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Schlemm's canal cannulation may rejuvenate aqueous outflow


Canaloplasty could be an effective approach to rejuvenating the outflow system in glaucoma patients without creating a bleb.

Key Points

"What if you could rejuvenate the outflow system in patients with glaucoma and restore healthy IOP without penetrating the eye, without creating a bleb or fistula, and without undue postoperative care?" Dr. Lewis asked. He is a cataract surgeon and glaucoma specialist practicing in Sacramento, CA.

Dr. Lewis explained that canaloplasty is an attempt to reestablish circumferential flow from the restored Schlemm's canal to the collectors and achieve a physiologically controlled IOP without the bleb and without developing bleb-related postoperative problems while using a standard surgical nonpenetrating approach.

The surgical approach starts with the creation of a standard half-thickness scleral flap. Beneath the flap, the surgeon locates the superficial area above the ciliary body to penetrate the canal and insert the cannula, which is passed through the entire length of the canal and out the other end, where a suture is tied to the distal end of the lighted beacon.

The cannula is then gently withdrawn, while viscoelastic (Healon GV, Advanced Medical Optics) is simultaneously injected to help dilate the canal and collector system. The 10-0 polypropylene (Prolene, Ethicon) suture is tied tightly so that the tension facilitates adequate outflow. The scleral flap and conjunctiva are then closed to prevent development of a bleb.

Dr. Lewis presented the most recent findings from a 12-month prospective study of canaloplasty that he and numerous colleagues are conducting in the United States, the European Union, and South Africa. Enrollment criteria included patients with open-angle glaucoma and, for this analysis, a preoperative IOP greater than 21 mm Hg.

Of 60 patients in this group, 12-month follow-up data were available for 16 when Dr. Lewis presented the findings. These patients had a 38% IOP drop, with an average IOP of 14.9 mm Hg.

"If you look at the success rate of these patients with IOP of less than 18 mm Hg, for those patients with unqualified success, we had a 76% success rate at 12 months and an 82% qualified success rate-that's with medications-at 12 months," Dr. Lewis said.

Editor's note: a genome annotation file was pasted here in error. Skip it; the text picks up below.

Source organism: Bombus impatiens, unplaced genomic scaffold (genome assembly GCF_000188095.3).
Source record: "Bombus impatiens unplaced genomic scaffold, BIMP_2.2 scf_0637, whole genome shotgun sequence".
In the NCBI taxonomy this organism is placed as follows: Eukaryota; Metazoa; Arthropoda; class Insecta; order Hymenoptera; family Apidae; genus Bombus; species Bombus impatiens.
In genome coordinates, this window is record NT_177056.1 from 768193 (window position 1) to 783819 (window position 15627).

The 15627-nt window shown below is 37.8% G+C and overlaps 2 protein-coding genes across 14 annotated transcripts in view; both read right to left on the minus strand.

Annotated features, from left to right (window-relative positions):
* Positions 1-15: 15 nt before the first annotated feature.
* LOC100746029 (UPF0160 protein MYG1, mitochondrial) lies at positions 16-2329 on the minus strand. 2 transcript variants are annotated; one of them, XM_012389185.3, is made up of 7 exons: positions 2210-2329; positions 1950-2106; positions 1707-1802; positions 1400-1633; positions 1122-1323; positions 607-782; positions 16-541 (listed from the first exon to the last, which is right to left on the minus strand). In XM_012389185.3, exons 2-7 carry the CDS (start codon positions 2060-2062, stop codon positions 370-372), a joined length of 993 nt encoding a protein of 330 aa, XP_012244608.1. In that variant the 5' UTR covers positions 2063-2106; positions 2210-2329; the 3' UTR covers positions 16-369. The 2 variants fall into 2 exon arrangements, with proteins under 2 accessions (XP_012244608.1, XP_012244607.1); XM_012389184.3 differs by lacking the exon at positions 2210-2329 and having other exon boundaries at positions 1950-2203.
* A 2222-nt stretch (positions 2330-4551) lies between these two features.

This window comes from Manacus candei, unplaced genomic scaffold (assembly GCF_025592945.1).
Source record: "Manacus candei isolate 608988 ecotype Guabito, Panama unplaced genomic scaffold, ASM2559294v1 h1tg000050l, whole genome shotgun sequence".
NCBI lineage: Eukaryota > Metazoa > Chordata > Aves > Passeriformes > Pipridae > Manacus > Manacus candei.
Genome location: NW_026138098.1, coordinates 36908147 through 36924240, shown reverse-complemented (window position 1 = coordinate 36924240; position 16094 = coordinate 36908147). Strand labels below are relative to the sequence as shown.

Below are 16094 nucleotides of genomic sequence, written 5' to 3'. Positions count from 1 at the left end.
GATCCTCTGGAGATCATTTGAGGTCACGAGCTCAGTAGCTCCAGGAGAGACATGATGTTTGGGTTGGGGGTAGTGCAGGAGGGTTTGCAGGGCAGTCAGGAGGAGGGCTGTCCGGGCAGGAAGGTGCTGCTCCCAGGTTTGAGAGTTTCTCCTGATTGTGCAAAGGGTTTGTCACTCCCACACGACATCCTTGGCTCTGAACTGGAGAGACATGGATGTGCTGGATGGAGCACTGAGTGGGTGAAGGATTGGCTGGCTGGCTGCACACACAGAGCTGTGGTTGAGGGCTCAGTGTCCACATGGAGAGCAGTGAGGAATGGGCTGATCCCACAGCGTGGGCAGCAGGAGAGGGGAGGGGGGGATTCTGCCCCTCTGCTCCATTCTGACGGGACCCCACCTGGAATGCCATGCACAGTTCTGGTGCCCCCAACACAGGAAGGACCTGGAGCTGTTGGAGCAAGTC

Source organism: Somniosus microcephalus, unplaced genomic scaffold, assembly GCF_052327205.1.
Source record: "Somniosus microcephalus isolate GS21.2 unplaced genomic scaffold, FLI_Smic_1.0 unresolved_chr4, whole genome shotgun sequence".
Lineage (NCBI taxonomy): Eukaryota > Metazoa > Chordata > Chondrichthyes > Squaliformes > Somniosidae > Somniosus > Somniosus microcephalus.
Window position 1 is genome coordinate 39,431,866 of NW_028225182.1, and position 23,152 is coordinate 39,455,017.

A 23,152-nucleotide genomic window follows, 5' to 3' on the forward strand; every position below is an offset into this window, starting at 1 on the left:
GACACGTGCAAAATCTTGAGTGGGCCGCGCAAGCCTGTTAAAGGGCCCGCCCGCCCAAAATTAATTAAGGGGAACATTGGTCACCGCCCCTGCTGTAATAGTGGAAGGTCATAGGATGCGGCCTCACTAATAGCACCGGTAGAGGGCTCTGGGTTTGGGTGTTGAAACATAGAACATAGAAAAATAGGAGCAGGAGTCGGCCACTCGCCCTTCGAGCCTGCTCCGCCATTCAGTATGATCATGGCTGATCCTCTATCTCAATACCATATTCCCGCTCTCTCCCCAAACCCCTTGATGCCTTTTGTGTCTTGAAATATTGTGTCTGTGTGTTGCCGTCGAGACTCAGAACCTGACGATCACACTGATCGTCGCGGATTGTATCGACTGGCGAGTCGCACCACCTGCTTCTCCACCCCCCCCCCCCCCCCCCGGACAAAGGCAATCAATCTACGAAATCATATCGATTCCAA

"There are some caveats to this procedure," he continued. "There's a learning curve, there's the extent of suture tension, and the issue of complications."

A learning curve

Addressing the learning curve, Dr. Lewis observed that many glaucoma surgeons have objected that locating the Schlemm's canal is too challenging.

"The reality is that, with good instruction, the canal is not difficult to find," he said. "The initial incision is made in the superficial flap in the sclera. A second inner flap is created anterior to the choroid, and the second inner flap is dissected up to the canal as it presents itself, which allows insertion of the flexible microcannula."

The second caveat is the role of suture tension, Dr. Lewis said. It was shown in a previous study that when there is minimal distention of the suture in the canal, the pressure reduction is insufficient. However, with adequate suture tension, the pressure declined to 13.8 mm Hg.

"Suture tension does play an important role in the outcome of this procedure," Dr. Lewis noted.

Regarding complications, 8.6% of the patients in this study experienced one or more incidents. The most common was a slight elevation of IOP on the first day postoperatively; others included hyphema, hypotony, and a Descemet's membrane detachment.

In contrast, the occurrence of complications was 57% in a recent study of trabeculectomy versus tubes, Dr. Lewis said. However, the patient population was different and the conditions were more complicated in that study.

"Canaloplasty is a nonpenetrating approach to glaucoma surgery utilizing circumferential flow that does not depend on the bleb. This procedure provides a very interesting and unique opportunity to work in a space that glaucoma surgeons have not worked in," Dr. Lewis said. "Not only does it provide an opportunity for surgical control of glaucoma, but it may provide an opportunity for medical treatment as well, in the long term."

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